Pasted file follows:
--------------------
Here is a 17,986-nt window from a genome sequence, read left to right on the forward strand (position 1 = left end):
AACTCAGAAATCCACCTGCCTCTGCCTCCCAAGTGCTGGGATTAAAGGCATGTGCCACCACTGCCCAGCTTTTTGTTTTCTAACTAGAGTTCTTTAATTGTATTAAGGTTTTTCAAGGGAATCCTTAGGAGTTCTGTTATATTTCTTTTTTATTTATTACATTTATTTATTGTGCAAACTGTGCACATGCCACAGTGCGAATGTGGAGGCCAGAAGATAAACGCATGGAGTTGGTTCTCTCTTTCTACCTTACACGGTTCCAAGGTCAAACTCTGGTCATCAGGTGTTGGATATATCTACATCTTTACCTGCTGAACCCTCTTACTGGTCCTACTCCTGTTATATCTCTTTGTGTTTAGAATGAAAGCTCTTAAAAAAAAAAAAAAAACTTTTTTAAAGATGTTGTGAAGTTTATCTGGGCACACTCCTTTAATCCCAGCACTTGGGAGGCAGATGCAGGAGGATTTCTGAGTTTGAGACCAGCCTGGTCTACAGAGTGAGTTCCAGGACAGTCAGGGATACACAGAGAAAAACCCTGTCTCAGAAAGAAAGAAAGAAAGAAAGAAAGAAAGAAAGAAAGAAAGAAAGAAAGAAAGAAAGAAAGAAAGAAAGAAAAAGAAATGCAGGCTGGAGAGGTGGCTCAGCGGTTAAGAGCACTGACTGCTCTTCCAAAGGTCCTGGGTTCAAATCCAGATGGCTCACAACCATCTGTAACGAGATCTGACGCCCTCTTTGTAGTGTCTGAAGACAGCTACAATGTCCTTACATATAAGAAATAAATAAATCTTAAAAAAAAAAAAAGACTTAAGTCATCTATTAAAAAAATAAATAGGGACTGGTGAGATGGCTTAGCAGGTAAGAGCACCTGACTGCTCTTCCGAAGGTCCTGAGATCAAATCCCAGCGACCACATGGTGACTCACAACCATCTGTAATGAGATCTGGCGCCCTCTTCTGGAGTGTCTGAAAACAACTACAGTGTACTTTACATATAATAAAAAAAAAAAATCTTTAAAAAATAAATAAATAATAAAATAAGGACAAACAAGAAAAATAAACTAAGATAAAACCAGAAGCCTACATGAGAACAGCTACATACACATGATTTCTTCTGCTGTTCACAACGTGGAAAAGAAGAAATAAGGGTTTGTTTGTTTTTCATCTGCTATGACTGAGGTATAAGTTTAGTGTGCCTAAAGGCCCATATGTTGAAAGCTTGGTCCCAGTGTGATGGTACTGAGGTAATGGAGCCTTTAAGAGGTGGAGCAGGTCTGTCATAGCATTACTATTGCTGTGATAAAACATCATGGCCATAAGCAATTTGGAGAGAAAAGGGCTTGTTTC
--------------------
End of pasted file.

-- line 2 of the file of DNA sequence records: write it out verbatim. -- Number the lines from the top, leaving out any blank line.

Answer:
AACTCAGAAATCCACCTGCCTCTGCCTCCCAAGTGCTGGGATTAAAGGCATGTGCCACCACTGCCCAGCTTTTTGTTTTCTAACTAGAGTTCTTTAATTGTATTAAGGTTTTTCAAGGGAATCCTTAGGAGTTCTGTTATATTTCTTTTTTATTTATTACATTTATTTATTGTGCAAACTGTGCACATGCCACAGTGCGAATGTGGAGGCCAGAAGATAAACGCATGGAGTTGGTTCTCTCTTTCTACCTTACACGGTTCCAAGGTCAAACTCTGGTCATCAGGTGTTGGATATATCTACATCTTTACCTGCTGAACCCTCTTACTGGTCCTACTCCTGTTATATCTCTTTGTGTTTAGAATGAAAGCTCTTAAAAAAAAAAAAAAAACTTTTTTAAAGATGTTGTGAAGTTTATCTGGGCACACTCCTTTAATCCCAGCACTTGGGAGGCAGATGCAGGAGGATTTCTGAGTTTGAGACCAGCCTGGTCTACAGAGTGAGTTCCAGGACAGTCAGGGATACACAGAGAAAAACCCTGTCTCAGAAAGAAAGAAAGAAAGAAAGAAAGAAAGAAAGAAAGAAAGAAAGAAAGAAAGAAAGAAAGAAAGAAAGAAAAAGAAATGCAGGCTGGAGAGGTGGCTCAGCGGTTAAGAGCACTGACTGCTCTTCCAAAGGTCCTGGGTTCAAATCCAGATGGCTCACAACCATCTGTAACGAGATCTGACGCCCTCTTTGTAGTGTCTGAAGACAGCTACAATGTCCTTACATATAAGAAATAAATAAATCTTAAAAAAAAAAAAAGACTTAAGTCATCTATTAAAAAAATAAATAGGGACTGGTGAGATGGCTTAGCAGGTAAGAGCACCTGACTGCTCTTCCGAAGGTCCTGAGATCAAATCCCAGCGACCACATGGTGACTCACAACCATCTGTAATGAGATCTGGCGCCCTCTTCTGGAGTGTCTGAAAACAACTACAGTGTACTTTACATATAATAAAAAAAAAAAATCTTTAAAAAATAAATAAATAATAAAATAAGGACAAACAAGAAAAATAAACTAAGATAAAACCAGAAGCCTACATGAGAACAGCTACATACACATGATTTCTTCTGCTGTTCACAACGTGGAAAAGAAGAAATAAGGGTTTGTTTGTTTTTCATCTGCTATGACTGAGGTATAAGTTTAGTGTGCCTAAAGGCCCATATGTTGAAAGCTTGGTCCCAGTGTGATGGTACTGAGGTAATGGAGCCTTTAAGAGGTGGAGCAGGTCTGTCATAGCATTACTATTGCTGTGATAAAACATCATGGCCATAAGCAATTTGGAGAGAAAAGGGCTTGTTTC